BioCryst, Torii Partner to Commercialize BCX7353 in Japan to Prevent HAE Attacks

BioCryst, Torii Partner to Commercialize BCX7353 in Japan to Prevent HAE Attacks

BioCryst Pharmaceuticals has licensed rights to Torii Pharmaceutical for the commercialization of BCX7353 — an oral, once-daily investigational therapy for the prevention of hereditary angioedema (HAE) attacks — in Japan, pending the treatment’s approval.

The plan is for BioCryst to submit a Japanese new drug application (JNDA) in the first quarter of 2020 to the Pharmaceuticals and Medical Devices Agency (PMDA), the regulatory agency for medicines in Japan.

The deal between the two pharmaceuticals includes a $22 million upfront payment to BioCryst, which could increase to $42 million with potential milestone payments, plus royalties on net sales.

“We are excited to partner with Torii to accelerate access for Japanese patients to BCX7353,” Jon Stonehouse, BioCryst’s president and CEO, said in a press release.

“With no approved treatments in Japan for the prevention of HAE attacks, there is a significant unmet need today,” said Beverley Yamamoto, president of the Japanese Hereditary Angioedema Patient Association.

“A safe, effective oral prophylactic therapy would offer tremendous benefit to Japanese HAE patients and their families,” Yamamoto said.

BCX7353 is an investigational treatment, given as a once-daily capsule, for preventing acute angioedema, or swelling attacks in patients with HAE. The compound is an oral inhibitor of plasma kallikrein, a precursor of bradykinin, which is overproduced in people with HAE, leading to the signs and symptoms of the disease.

Bradykinin is an inflammatory molecule that regulates blood pressure and inflammation by causing small blood vessels to dilate or widen. Excessive bradykinin leads to angioedema and pain.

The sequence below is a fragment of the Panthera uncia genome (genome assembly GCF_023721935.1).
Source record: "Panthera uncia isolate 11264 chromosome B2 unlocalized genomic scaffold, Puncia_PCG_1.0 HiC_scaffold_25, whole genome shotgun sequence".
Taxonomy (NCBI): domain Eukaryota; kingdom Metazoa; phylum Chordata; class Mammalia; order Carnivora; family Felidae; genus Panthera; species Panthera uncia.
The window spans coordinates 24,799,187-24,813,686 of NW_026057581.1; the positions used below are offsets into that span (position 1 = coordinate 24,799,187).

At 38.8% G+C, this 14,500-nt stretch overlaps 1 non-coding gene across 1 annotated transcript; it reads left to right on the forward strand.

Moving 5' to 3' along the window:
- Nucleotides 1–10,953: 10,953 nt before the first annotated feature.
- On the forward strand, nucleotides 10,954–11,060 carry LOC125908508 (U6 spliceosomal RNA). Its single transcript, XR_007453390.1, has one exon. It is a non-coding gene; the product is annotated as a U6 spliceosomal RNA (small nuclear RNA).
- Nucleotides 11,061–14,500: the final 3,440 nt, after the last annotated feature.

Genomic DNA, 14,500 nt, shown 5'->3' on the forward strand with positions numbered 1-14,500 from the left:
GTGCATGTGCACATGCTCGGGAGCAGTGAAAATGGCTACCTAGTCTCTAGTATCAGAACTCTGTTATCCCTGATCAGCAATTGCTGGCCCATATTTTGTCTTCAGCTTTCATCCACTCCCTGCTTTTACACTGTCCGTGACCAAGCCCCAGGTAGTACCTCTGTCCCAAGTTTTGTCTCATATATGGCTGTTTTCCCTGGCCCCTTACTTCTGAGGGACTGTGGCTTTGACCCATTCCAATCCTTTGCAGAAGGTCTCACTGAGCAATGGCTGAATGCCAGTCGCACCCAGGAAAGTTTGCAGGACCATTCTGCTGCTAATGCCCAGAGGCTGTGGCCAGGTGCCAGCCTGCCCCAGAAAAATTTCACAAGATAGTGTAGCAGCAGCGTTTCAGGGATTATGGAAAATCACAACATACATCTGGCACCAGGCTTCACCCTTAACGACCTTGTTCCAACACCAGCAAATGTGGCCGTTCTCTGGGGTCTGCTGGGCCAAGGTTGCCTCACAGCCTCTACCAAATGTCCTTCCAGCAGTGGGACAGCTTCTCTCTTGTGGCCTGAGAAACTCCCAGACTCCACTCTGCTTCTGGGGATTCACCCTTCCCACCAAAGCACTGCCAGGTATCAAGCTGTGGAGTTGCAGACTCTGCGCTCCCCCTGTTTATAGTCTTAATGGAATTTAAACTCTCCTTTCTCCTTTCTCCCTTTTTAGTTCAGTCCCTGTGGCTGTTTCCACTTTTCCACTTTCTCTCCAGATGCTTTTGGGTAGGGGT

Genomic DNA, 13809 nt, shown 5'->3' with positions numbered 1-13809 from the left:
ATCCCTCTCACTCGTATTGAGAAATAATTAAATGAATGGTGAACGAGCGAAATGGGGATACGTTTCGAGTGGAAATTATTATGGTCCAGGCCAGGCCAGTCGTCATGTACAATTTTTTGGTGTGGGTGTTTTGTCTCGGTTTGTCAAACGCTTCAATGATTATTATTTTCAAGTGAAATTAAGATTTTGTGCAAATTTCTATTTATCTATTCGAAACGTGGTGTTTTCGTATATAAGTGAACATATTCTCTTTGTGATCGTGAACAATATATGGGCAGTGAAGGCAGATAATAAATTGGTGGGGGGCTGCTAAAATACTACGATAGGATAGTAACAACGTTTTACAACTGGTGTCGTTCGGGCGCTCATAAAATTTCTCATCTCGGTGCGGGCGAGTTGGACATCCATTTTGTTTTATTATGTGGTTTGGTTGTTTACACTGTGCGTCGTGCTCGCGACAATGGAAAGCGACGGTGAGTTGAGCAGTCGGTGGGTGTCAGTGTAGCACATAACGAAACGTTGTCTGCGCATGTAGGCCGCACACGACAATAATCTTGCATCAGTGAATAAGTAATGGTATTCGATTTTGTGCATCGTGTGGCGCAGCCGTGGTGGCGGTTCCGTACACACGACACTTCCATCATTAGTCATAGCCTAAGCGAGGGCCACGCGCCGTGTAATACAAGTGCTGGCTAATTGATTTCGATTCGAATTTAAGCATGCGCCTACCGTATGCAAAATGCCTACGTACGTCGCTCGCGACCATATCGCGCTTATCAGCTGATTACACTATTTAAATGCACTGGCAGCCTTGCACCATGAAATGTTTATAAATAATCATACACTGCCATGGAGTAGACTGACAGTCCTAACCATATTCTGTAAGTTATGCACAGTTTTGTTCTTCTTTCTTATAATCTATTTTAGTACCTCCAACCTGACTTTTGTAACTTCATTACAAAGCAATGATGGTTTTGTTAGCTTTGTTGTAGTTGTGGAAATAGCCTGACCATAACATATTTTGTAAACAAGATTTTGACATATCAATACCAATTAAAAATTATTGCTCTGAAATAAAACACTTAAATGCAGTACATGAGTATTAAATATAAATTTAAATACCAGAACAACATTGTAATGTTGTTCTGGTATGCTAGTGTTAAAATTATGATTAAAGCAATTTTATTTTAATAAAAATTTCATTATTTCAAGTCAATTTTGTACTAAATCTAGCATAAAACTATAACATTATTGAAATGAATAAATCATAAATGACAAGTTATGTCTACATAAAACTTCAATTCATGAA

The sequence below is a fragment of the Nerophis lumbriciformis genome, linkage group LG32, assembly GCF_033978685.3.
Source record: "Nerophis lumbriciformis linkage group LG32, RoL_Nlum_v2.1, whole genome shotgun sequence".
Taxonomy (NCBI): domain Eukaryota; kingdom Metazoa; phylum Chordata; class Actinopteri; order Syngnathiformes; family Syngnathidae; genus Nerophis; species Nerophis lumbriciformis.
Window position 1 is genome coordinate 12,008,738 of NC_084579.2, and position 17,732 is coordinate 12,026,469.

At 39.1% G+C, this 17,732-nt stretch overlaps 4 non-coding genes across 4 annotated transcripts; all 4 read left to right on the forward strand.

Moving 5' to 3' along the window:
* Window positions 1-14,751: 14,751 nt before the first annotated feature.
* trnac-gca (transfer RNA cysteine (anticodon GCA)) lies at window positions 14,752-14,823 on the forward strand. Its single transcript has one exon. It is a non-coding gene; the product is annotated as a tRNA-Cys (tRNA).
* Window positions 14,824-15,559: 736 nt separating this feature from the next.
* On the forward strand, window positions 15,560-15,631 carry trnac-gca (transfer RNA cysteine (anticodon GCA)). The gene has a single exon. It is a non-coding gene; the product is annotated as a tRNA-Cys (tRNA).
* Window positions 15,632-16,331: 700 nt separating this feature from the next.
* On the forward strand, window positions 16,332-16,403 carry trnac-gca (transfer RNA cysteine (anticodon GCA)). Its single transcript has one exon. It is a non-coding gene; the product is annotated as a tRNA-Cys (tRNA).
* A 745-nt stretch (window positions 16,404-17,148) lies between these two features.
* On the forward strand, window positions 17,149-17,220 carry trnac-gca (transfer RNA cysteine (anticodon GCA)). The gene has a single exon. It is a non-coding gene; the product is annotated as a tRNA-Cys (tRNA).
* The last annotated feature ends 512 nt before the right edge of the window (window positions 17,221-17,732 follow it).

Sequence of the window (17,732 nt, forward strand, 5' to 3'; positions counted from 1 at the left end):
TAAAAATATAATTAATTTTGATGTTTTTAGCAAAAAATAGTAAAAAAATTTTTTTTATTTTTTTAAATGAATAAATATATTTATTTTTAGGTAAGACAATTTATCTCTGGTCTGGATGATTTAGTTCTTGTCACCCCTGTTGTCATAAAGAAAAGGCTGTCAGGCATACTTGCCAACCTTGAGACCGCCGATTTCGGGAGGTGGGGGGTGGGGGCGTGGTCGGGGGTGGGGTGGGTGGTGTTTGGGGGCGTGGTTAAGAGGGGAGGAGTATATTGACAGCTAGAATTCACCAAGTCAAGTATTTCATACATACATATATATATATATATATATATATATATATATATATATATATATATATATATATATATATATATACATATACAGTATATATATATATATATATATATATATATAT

By inhibiting kallikrein, BCX7353 is thought to reduce the amount of bradykinin in HAE patients, potentially preventing angioedema attacks.

The compound was granted fast track designation by the U.S. Food and Drug Administration (FDA) and recommended for orphan drug status by the European Medicines Agency (EMA) in 2018. It also received Sakigake designation in Japan, which promotes the development of innovative medicines.

BioCryst started its Phase 3 clinical trial APeX-2 (NCT03485911) in 2018 to test BCX7353’s efficacy and safety versus a placebo in people with type 1 and type 2 HAE. The study showed that 110 mg or 150 mg daily doses of the medicine provided a significant benefit by decreasing HAE attacks by 30% in type 1 and 44% in type 2, compared with placebo. BCX7353 was well-tolerated by the study’s participants.

That Phase 3 study came after the successful completion of the APeX-1 Phase 2 trial (NCT02870972), in which BCX7353 reduced by more than 70% the rate of angioedema attacks in people with HAE.

BioCryst also is currently running the ApeX-S Phase 2/3 trial (NCT03472040). That study, which is currently recruiting, is testing the long-term safety of the two doses of BCX7353 as a preventive treatment for HAE patients.

Based on the positive results of the APeX-2 trial, BioCryst shared its plans to submit a new drug application to the FDA toward the end of this year. The company also intends to submit a marketing authorization application to EMA in the first quarter of 2020.

Ana is a molecular biologist with a passion for discovery and communication. As a science writer she looks for connecting the public, in particular patient and healthcare communities, with clear and quality information about the latest medical advances. Ana holds a PhD in Biomedical Sciences from the University of Lisbon, Portugal, where she specialized in genetics, molecular biology, and infectious diseases.
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Ana is a molecular biologist with a passion for discovery and communication. As a science writer she looks for connecting the public, in particular patient and healthcare communities, with clear and quality information about the latest medical advances. Ana holds a PhD in Biomedical Sciences from the University of Lisbon, Portugal, where she specialized in genetics, molecular biology, and infectious diseases.
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